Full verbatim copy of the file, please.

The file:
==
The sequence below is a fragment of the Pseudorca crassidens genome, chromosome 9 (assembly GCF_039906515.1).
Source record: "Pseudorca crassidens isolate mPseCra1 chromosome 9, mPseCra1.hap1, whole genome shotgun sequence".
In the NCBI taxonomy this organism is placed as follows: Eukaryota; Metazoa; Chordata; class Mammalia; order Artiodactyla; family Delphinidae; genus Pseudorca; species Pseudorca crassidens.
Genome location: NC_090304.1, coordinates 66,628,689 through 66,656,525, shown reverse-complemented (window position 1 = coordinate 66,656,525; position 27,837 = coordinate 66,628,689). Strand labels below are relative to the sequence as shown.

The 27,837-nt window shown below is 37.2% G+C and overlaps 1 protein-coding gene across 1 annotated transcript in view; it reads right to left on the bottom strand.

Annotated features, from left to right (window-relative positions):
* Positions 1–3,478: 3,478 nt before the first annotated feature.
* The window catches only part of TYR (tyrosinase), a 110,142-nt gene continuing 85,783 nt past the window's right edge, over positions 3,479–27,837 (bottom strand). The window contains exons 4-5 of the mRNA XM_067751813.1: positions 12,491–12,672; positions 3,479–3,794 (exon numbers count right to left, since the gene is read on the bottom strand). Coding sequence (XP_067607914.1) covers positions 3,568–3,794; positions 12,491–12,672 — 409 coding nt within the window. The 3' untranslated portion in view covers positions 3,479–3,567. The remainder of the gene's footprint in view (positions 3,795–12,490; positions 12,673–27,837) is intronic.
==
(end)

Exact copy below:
The sequence below is a fragment of the Pseudorca crassidens genome, chromosome 9 (assembly GCF_039906515.1).
Source record: "Pseudorca crassidens isolate mPseCra1 chromosome 9, mPseCra1.hap1, whole genome shotgun sequence".
In the NCBI taxonomy this organism is placed as follows: Eukaryota; Metazoa; Chordata; class Mammalia; order Artiodactyla; family Delphinidae; genus Pseudorca; species Pseudorca crassidens.
Genome location: NC_090304.1, coordinates 66,628,689 through 66,656,525, shown reverse-complemented (window position 1 = coordinate 66,656,525; position 27,837 = coordinate 66,628,689). Strand labels below are relative to the sequence as shown.

The 27,837-nt window shown below is 37.2% G+C and overlaps 1 protein-coding gene across 1 annotated transcript in view; it reads right to left on the bottom strand.

Annotated features, from left to right (window-relative positions):
* Positions 1–3,478: 3,478 nt before the first annotated feature.
* The window catches only part of TYR (tyrosinase), a 110,142-nt gene continuing 85,783 nt past the window's right edge, over positions 3,479–27,837 (bottom strand). The window contains exons 4-5 of the mRNA XM_067751813.1: positions 12,491–12,672; positions 3,479–3,794 (exon numbers count right to left, since the gene is read on the bottom strand). Coding sequence (XP_067607914.1) covers positions 3,568–3,794; positions 12,491–12,672 — 409 coding nt within the window. The 3' untranslated portion in view covers positions 3,479–3,567. The remainder of the gene's footprint in view (positions 3,795–12,490; positions 12,673–27,837) is intronic.